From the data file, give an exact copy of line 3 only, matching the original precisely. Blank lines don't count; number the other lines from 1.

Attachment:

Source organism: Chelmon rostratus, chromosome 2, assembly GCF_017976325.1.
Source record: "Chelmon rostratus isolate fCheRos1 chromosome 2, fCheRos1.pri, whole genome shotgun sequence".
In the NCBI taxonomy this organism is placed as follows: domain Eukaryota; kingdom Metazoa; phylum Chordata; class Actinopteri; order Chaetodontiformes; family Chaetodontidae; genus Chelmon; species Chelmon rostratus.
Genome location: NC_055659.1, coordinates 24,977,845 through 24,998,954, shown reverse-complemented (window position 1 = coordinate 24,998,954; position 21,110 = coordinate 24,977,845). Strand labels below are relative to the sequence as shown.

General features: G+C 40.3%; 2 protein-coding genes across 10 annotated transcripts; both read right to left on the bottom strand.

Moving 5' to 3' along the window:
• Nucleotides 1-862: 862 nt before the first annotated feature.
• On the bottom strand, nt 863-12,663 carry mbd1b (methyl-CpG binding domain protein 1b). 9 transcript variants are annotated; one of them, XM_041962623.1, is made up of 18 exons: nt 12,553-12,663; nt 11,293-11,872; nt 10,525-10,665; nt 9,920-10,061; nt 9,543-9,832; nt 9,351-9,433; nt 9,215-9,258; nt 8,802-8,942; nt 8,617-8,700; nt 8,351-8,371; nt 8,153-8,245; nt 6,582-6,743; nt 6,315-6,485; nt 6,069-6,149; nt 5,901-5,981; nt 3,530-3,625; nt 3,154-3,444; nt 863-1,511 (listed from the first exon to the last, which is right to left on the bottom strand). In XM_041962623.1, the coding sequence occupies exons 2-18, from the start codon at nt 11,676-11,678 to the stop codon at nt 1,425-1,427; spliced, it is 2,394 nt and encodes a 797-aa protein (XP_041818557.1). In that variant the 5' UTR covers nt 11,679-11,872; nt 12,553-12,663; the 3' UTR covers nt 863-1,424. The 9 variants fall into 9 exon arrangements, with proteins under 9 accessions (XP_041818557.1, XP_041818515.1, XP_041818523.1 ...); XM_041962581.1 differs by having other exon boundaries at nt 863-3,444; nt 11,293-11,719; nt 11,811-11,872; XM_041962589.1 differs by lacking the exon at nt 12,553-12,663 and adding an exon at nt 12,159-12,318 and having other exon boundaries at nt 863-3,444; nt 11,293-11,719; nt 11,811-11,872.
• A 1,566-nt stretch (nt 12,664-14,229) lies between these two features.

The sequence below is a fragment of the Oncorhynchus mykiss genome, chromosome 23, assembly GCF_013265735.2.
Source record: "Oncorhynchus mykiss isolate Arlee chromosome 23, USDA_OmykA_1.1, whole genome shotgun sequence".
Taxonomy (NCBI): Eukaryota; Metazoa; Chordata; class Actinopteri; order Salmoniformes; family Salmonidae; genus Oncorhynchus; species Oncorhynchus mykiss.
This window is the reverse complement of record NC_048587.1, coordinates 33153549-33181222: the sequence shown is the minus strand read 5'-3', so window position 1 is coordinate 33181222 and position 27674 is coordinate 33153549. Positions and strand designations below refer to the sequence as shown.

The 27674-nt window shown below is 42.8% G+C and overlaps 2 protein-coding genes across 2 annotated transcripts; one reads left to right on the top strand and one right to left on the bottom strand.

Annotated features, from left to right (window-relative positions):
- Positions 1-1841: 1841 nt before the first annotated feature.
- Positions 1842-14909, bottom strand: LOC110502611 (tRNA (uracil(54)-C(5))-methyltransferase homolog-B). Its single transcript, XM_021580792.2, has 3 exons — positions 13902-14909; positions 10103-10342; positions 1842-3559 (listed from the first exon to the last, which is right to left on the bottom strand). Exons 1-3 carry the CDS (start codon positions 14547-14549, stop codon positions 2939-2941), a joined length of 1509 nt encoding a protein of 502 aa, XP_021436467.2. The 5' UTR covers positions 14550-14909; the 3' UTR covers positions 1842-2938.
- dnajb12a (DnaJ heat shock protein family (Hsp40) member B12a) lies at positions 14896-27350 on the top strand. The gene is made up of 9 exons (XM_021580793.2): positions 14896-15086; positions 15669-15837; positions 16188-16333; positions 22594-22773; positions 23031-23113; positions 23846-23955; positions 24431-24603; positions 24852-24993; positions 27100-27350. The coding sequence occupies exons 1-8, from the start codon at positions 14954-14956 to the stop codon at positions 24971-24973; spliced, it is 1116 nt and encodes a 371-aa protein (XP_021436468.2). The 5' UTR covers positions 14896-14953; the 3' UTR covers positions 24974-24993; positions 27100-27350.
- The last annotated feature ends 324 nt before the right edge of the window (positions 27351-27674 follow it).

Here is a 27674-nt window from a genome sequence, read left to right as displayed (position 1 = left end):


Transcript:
In the NCBI taxonomy this organism is placed as follows: domain Eukaryota; kingdom Metazoa; phylum Chordata; class Actinopteri; order Chaetodontiformes; family Chaetodontidae; genus Chelmon; species Chelmon rostratus.